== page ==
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Weeping Paperbark Melaleuca irbyana. CREDIT Anna Lloyd

Weeping paperbark brings hope to Richmond Valley

Endangered weeping paperbark trees in the Richmond Valley’s Bungawalbin National Park are continuing to show early recovery signs following the bushfires, NPWS North Coast Branch Acting Director Janelle Brooks said.

Weeping Paperbark Melaleuca irbyana or weeping paperbark shoots. CREDIT Anna Lloyd

“This is good news following the fires. Fresh regrowth is lifting the spirits of staff assessing our parks, and they’re encouraged to see these weeping paperbarks starting to bounce back,” Ms Brooks said.

“New leaves are shooting from these trees’ bases, trunks and some branches. With 97 per cent of Bungawalbin National Park affected by fire, it is heartening to see nature reviving.”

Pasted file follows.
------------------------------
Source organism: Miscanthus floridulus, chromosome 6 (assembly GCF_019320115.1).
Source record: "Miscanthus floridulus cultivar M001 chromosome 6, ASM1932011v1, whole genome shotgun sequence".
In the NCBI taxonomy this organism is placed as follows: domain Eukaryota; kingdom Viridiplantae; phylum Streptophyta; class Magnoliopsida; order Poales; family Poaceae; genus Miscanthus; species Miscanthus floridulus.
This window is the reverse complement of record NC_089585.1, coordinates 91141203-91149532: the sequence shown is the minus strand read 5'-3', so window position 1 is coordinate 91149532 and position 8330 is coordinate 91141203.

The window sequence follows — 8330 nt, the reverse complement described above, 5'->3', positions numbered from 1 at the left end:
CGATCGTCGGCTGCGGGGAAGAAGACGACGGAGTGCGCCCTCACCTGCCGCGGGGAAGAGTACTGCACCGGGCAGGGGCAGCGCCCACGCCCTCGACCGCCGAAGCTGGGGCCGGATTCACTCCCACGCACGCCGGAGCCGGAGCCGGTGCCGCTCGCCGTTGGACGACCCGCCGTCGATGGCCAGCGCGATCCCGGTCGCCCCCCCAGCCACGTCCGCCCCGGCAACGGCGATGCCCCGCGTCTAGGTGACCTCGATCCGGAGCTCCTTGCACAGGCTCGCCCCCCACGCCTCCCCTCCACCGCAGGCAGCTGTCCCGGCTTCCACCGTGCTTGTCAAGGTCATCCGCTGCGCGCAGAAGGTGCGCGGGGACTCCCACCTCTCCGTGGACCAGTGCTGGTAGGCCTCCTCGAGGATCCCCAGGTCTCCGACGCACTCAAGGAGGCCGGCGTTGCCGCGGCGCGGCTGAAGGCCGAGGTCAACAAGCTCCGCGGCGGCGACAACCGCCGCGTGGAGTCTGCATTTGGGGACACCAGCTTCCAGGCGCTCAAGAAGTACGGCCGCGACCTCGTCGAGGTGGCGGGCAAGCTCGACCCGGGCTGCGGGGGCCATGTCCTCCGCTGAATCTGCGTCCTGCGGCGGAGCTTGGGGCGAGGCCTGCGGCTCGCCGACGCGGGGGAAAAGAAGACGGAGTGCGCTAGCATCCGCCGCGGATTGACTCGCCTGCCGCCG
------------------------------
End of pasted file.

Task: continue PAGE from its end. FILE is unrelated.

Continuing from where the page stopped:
While early monitoring of the weeping paperbark – or Melaleuca irbyana – shows leaves re-sprouting, it is too soon to know the extent of the recovery of the population.

The Saving our Species (SoS) team will monitor the site for up to two years, providing input to the NSW Flora Fire Response Database.

“Findings will feed into managing other weeping paperbark populations, as well as improving the workings of future revegetation projects,” SoS Project Officer Anna Lloyd said.

In NSW, the weeping paperbark is isolated to two major coastal floodplains in north-eastern NSW, while a third population is in south-east Queensland.

“Monitoring these plants during post-fire recovery helps staff to understand how fire affects the survival and expansion of weeping paperbark populations,” Ms Lloyd said.

Already, monitoring shows these trees can withstand fires of low-to-moderate intensity, and staff are now looking to see if seedlings will follow. All data will also feed into a better understanding of fire regimes, which will help support decisions around hazard reduction burning.